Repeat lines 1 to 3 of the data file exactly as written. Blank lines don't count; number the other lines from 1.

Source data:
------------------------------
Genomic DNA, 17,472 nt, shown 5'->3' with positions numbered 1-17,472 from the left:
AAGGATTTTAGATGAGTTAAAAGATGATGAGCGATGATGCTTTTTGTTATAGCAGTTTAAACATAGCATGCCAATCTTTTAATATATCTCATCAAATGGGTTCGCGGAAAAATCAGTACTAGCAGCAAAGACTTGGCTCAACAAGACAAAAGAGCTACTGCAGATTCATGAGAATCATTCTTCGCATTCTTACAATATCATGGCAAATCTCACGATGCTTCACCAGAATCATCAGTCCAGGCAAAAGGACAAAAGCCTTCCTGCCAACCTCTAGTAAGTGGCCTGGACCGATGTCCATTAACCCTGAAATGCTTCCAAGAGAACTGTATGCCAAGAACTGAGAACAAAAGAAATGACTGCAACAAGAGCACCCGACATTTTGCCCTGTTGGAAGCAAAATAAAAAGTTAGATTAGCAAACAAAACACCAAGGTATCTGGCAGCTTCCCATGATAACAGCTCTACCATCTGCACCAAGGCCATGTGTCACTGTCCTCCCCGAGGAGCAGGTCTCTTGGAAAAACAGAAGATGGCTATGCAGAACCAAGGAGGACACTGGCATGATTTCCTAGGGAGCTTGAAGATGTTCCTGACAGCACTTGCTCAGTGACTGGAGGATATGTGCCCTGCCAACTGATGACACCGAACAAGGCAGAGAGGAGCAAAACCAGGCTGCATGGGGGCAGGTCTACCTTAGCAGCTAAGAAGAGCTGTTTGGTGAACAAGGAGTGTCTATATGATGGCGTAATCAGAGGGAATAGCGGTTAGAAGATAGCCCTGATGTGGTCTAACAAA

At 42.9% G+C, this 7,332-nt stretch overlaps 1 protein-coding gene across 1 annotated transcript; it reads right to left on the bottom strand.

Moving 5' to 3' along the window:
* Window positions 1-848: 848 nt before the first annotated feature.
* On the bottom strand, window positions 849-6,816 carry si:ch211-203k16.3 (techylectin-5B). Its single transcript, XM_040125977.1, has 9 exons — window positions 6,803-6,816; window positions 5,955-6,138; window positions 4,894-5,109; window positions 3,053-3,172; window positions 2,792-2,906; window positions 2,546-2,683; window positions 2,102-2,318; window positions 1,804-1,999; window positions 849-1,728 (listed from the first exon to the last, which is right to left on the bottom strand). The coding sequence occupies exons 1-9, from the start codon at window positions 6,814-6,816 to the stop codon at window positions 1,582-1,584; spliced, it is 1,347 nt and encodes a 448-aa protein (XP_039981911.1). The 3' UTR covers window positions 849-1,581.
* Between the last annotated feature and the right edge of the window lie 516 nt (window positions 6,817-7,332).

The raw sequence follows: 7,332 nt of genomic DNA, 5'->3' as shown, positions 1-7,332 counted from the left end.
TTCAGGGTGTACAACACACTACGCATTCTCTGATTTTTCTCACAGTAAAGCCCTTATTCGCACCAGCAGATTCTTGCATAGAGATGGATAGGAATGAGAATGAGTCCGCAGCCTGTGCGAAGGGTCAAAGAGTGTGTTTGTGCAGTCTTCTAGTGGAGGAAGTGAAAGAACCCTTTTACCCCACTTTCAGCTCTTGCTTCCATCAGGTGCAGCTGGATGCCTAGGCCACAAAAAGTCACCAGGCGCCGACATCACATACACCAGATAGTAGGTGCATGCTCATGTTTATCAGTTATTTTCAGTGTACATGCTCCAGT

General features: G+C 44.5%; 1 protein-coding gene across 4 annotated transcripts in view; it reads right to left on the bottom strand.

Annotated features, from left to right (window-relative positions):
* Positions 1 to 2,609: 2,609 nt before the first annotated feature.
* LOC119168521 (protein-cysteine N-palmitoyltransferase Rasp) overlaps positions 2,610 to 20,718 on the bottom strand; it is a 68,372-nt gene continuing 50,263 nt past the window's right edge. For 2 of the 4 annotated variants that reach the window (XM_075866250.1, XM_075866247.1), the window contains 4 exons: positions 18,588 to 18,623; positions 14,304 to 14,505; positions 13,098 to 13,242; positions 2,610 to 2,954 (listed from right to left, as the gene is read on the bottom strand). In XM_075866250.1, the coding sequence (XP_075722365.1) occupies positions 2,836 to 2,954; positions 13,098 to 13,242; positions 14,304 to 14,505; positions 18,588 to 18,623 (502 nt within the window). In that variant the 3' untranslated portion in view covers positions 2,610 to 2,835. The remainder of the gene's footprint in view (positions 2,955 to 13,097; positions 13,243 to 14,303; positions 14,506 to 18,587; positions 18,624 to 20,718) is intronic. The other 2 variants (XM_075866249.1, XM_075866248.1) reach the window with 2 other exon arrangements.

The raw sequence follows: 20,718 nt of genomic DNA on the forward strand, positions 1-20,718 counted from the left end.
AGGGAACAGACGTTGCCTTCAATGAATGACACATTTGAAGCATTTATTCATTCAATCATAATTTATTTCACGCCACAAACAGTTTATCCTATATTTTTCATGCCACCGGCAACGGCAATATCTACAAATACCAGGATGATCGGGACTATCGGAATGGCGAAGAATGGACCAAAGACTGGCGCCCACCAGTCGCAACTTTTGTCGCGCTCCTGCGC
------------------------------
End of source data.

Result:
Genomic DNA, 17,472 nt, shown 5'->3' with positions numbered 1-17,472 from the left:
AAGGATTTTAGATGAGTTAAAAGATGATGAGCGATGATGCTTTTTGTTATAGCAGTTTAAACATAGCATGCCAATCTTTTAATATATCTCATCAAATGGGTTCGCGGAAAAATCAGTACTAGCAGCAAAGACTTGGCTCAACAAGACAAAAGAGCTACTGCAGATTCATGAGAATCATTCTTCGCATTCTTACAATATCATGGCAAATCTCACGATGCTTCACCAGAATCATCAGTCCAGGCAAAAGGACAAAAGCCTTCCTGCCAACCTCTAGTAAGTGGCCTGGACCGATGTCCATTAACCCTGAAATGCTTCCAAGAGAACTGTATGCCAAGAACTGAGAACAAAAGAAATGACTGCAACAAGAGCACCCGACATTTTGCCCTGTTGGAAGCAAAATAAAAAGTTAGATTAGCAAACAAAACACCAAGGTATCTGGCAGCTTCCCATGATAACAGCTCTACCATCTGCACCAAGGCCATGTGTCACTGTCCTCCCCGAGGAGCAGGTCTCTTGGAAAAACAGAAGATGGCTATGCAGAACCAAGGAGGACACTGGCATGATTTCCTAGGGAGCTTGAAGATGTTCCTGACAGCACTTGCTCAGTGACTGGAGGATATGTGCCCTGCCAACTGATGACACCGAACAAGGCAGAGAGGAGCAAAACCAGGCTGCATGGGGGCAGGTCTACCTTAGCAGCTAAGAAGAGCTGTTTGGTGAACAAGGAGTGTCTATATGATGGCGTAATCAGAGGGAATAGCGGTTAGAAGATAGCCCTGATGTGGTCTAACAAA

At 42.9% G+C, this 7,332-nt stretch overlaps 1 protein-coding gene across 1 annotated transcript; it reads right to left on the bottom strand.